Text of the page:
It looks like Octane.
My friends Tony and Diane started Octane less than 4 years ago. Octane is a cool coffee shop, in an up and coming neighborhood. They had a passion for design, style, and general hipness. And they made really good coffee and espresso. And you know what? That could be the whole story. I mean Octane is, by nearly anyone’s standard, a runaway success. No one ever complained about the quality of the coffee, it was already the best in Atlanta.
But then excellence isn’t about no complaints.
Tony and Diane decided, whatever the risks, that they were going to pursue excellence. And mind you, it *is* risky. Most people don’t really know what coffee excellence entails. Coffee excellence means losing the ginormous serving sizes people have become accustomed to. It costs more money, and demands far higher standards from employees. And no one really knows if people even *want* coffee excellence. When Starbucks raised the coffee bar in the 90s, that may be as far as most people want or need it to go. It takes effort to discover what the next level is all about. People just simply might not want to expend the energy.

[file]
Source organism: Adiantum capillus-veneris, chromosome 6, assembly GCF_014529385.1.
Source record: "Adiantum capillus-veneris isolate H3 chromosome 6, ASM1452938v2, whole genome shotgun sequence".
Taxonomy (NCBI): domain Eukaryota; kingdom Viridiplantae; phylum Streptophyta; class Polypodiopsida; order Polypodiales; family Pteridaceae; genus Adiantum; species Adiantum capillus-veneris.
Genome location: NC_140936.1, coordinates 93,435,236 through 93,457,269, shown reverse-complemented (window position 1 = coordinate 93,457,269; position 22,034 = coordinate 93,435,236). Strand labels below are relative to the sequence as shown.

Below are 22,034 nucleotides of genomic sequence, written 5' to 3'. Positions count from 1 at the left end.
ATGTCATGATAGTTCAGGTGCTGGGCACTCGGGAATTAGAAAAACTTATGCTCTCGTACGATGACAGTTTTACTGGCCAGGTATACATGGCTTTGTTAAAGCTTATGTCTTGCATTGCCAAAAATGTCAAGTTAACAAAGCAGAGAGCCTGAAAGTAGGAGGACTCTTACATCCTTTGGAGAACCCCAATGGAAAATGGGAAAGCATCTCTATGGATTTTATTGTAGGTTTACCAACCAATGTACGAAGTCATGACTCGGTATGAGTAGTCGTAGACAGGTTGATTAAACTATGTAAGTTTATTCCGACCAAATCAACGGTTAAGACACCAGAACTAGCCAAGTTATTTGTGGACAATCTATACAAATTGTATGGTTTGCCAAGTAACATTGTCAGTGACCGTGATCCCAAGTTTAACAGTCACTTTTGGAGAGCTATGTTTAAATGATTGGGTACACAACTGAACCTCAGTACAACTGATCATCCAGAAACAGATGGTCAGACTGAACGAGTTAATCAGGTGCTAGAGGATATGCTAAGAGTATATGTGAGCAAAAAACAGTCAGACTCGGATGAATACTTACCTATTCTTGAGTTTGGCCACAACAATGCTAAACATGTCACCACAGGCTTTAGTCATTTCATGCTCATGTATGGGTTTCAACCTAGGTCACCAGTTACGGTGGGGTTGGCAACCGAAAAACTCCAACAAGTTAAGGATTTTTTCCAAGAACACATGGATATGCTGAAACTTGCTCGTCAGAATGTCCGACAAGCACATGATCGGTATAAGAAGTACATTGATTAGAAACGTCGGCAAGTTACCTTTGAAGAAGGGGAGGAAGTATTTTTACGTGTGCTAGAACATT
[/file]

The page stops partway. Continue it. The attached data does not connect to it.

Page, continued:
Of course excellence isn’t about what people want.
Excellence is a pursuit all its own. People might want it. Somebody wants it of course. But is it enough people? Is it worth the cost? Tough to say. That’s why it’s risky. And that’s why most people and companies don’t even try. Starbucks stopped pursuing excellence 8 years ago. It’s hard to say that they are not successful. Of course GM stopped pursuing excellence 40 years ago and it has brought them close to death.
Pursuing excellence isn’t about commercial or financial success.
Pursuing excellence is really about demanding more from yourself. It’s about knowing, at the end of the day, that you were able to do something few others have done, or even tried. It’s about charting new ground and the feeling that goes with it. The nice thing is: you can have commercial success either way, so why not *also* choose excellence?